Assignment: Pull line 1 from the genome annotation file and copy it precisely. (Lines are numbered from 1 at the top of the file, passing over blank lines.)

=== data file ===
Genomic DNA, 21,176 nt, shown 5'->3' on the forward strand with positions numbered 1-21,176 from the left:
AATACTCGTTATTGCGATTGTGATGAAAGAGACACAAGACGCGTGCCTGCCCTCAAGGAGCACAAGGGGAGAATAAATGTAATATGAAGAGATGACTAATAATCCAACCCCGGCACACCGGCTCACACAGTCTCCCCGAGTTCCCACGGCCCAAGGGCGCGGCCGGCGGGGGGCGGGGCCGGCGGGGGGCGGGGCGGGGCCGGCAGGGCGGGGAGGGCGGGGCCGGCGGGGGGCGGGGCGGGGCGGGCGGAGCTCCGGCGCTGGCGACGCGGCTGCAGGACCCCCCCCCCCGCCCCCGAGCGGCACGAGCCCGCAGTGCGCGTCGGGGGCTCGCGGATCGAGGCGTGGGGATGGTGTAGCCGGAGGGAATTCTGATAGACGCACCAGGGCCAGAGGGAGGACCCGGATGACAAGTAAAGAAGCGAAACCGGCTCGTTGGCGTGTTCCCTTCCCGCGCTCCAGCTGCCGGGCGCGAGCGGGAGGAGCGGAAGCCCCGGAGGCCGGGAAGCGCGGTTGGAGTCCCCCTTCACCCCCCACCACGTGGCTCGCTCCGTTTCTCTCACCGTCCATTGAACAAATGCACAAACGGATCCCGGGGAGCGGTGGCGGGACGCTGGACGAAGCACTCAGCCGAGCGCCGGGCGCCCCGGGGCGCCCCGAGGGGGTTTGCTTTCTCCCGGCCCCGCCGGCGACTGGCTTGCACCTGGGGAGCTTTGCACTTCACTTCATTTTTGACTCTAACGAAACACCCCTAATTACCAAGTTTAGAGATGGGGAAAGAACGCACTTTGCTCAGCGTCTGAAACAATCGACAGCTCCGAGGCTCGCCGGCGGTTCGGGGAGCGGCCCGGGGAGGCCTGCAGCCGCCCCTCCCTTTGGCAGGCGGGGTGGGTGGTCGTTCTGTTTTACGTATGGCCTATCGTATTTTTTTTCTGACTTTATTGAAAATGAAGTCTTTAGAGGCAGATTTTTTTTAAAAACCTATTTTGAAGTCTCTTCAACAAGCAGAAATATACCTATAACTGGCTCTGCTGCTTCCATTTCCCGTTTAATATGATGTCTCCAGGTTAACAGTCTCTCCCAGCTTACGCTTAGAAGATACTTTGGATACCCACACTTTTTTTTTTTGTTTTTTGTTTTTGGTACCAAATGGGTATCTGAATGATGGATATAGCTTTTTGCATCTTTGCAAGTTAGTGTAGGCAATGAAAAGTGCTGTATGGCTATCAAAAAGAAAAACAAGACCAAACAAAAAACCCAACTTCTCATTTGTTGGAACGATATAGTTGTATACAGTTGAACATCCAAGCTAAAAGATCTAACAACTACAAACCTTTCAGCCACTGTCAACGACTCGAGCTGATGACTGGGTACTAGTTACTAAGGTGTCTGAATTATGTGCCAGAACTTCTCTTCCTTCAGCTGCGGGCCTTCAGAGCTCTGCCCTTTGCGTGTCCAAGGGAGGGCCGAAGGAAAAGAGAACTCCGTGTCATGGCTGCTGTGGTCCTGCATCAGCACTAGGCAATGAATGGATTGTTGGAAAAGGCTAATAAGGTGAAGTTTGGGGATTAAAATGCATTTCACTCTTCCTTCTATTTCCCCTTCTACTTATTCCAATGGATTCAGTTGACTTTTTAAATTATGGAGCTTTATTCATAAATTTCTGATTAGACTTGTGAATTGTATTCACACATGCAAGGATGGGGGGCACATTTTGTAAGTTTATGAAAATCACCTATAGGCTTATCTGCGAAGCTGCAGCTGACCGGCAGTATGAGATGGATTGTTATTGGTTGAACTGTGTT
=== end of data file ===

Genomic DNA, 21,176 nt, shown 5'->3' on the forward strand with positions numbered 1-21,176 from the left: